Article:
But you can’t. And there’s one reason why: the car-dealer lobby, which has worked hard to ensure that this will never happen. Since the late 1990s, car dealers have used their considerable political clout to pass or better enforce state franchise laws that in many cases make it a criminal offense for an auto manufacturer to sell a new car to anyone but a state-licensed car dealer. The laws governing who can sell new cars are among the most anti-competitive of any domestic industry. By creating local monopolies for dealerships and prohibiting online sales for new cars, they constitute a major restraint on interstate commerce; in 2001, the Consumer Federation of America estimated [pdf] that the laws added at least $1,500 to the price of every new car…”

    Wait, We Don’t live in a ‘Free Market’?

    Or, is that, another?, example of ‘Government Regulation’ making ‘our’ lives “Better”.

    regardless, Forward.

  4. Conan says:

    GOOD NEWS ===> The Budget Deficit is solved:

    http://www.businessinsider.com/krugman-the-chart-that-proves-the-debt-problem-is-mostly-solved-2013-1

    “Krugman and Kogan’s points are the same: The U.S. has come a very, very long way recently. In the past two years, the federal government has successfully cut the deficit, and is all things considered very close to stabilizing the debt. “

  5. RW says:

    California Governor’s budget has surprise: a surplus

    California has the ninth largest economy in the world with greater growth potential than any country other than Germany, China or Brasil and, with the obstructionism of a Republican legislative minority now nullified by a Democratic supermajority, also able to wipe out its deficit in a single year. There’s a lesson there somewhere: maybe not to listen to those who called California a basket case because of its debt levels rather than its Republican problem. …Hmm, could be a lesson for the US of A there too, eh?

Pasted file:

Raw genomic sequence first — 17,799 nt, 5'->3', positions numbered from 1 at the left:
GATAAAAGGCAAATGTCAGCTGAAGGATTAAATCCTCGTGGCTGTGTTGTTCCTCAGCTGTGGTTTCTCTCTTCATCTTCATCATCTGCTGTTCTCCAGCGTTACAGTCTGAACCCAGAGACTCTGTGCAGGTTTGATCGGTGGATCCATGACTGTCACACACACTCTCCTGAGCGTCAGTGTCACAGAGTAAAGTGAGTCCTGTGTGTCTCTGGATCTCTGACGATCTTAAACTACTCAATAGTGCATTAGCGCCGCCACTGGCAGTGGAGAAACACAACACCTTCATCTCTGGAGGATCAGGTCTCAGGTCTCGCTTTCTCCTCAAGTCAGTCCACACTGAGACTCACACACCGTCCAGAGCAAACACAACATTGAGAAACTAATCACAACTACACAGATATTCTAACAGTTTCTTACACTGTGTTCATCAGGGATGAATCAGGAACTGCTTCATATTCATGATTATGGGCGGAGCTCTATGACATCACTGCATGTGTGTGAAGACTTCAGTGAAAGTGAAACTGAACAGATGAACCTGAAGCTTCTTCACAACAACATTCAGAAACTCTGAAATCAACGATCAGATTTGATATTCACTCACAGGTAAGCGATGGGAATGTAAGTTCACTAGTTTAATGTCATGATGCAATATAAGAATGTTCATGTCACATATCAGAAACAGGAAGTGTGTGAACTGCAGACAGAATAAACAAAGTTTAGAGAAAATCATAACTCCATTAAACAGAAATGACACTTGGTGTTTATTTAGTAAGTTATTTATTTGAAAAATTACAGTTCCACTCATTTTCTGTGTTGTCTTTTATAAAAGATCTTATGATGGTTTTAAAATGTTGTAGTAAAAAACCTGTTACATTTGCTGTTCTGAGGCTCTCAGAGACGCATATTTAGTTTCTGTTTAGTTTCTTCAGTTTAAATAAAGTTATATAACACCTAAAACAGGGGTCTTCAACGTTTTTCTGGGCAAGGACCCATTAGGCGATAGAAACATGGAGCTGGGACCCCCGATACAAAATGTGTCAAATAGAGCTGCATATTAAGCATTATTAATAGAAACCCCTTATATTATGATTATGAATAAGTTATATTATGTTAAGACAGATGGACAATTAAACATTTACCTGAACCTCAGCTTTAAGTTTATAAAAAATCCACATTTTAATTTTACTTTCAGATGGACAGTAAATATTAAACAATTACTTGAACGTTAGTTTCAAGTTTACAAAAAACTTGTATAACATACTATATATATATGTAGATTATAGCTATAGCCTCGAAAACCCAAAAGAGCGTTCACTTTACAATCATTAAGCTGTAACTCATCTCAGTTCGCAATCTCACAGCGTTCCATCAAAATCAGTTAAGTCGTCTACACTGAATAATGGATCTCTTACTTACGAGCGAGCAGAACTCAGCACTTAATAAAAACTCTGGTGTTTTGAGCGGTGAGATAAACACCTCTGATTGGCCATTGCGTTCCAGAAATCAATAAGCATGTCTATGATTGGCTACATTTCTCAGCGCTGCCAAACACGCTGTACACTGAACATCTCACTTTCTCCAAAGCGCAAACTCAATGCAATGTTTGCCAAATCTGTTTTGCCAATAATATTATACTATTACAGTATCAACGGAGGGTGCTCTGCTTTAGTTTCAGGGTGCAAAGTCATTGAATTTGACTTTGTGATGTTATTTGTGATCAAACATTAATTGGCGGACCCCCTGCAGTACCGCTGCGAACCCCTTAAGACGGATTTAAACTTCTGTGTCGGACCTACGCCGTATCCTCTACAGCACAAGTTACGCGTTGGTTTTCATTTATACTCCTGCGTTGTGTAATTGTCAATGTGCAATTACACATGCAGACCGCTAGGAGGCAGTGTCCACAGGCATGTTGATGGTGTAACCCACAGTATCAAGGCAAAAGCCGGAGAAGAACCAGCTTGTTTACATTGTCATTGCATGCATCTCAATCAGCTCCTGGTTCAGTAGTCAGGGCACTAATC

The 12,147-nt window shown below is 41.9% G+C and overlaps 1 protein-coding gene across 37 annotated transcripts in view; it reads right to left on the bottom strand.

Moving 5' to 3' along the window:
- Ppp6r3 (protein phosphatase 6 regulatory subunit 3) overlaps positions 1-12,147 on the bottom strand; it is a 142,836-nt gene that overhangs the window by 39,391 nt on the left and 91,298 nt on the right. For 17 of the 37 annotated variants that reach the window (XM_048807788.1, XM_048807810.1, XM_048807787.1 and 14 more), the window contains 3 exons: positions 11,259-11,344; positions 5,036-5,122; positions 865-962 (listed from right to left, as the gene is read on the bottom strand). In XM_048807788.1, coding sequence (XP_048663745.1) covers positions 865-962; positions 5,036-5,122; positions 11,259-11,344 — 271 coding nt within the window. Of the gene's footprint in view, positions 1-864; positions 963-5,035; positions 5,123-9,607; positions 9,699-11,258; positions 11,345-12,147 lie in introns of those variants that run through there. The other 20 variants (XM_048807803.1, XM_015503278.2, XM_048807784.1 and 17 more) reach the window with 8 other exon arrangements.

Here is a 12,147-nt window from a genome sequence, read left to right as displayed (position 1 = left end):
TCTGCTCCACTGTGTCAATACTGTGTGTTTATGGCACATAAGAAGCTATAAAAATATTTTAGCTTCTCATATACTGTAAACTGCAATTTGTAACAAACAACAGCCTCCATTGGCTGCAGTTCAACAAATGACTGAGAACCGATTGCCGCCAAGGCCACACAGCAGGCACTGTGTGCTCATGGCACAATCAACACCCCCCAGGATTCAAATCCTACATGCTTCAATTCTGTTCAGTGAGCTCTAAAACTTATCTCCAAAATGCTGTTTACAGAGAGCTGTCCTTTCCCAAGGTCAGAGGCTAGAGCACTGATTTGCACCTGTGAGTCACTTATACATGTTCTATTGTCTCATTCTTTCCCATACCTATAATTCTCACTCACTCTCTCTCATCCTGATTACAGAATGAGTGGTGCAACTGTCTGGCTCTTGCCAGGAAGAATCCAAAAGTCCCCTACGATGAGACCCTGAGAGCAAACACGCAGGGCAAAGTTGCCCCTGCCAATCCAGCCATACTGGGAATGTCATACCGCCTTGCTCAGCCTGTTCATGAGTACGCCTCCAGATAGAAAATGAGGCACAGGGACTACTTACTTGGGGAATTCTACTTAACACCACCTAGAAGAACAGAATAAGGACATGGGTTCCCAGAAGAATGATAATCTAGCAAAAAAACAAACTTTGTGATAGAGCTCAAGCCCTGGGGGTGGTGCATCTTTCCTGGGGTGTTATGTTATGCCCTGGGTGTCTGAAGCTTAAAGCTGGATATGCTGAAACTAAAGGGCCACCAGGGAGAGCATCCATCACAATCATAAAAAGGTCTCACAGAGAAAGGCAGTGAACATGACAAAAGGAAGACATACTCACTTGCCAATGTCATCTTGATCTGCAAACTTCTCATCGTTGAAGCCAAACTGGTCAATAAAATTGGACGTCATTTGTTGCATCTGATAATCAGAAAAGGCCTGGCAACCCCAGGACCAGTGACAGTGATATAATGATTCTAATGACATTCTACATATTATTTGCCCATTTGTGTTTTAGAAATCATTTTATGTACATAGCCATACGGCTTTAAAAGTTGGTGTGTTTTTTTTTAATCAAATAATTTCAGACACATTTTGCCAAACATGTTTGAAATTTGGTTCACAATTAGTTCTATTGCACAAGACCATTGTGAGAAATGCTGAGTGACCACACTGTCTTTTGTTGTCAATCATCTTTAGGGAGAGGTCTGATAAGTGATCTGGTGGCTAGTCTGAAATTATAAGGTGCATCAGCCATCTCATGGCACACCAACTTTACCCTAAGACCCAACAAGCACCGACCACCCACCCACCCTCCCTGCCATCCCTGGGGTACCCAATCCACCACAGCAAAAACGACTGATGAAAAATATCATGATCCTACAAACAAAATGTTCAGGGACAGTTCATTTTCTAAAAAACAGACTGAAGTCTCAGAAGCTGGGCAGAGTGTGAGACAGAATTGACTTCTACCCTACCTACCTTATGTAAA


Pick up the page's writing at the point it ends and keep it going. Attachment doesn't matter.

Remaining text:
6. RW says:

    No One Makes You Shop at Wal-Mart

    Faith in the ability of choice and the market to give us a healthy and prosperous society is widespread, but misplaced. Whether we are looking for a clean environment, cities that work, discrimination-free workplaces, a good school system, or a vibrant and varied culture, No One Makes You Shop At Wal-Mart shows why individual choice fails to give us what we want, and why we need to rely on collective action rather than individual choice to take us to where we want to be.

    Haven’t really gotten into it yet but this is shaping up as a rather different slant on game theory: Individuals who may be completely unaware of each other make individual choices that cumulatively constrain the choices available to everyone including themselves; the unconstrained ability to choose can create greater constraints.

    The paradox appears to be that if individual choice is a strong social value then the actions of individual choosers may create conditions where that value, or at least its desired outcomes, cannot endure. I’ve been thinking something roughly along these lines in the 2nd Amendment qua gun control debate but this framework adds some conceptual tools I didn’t have before.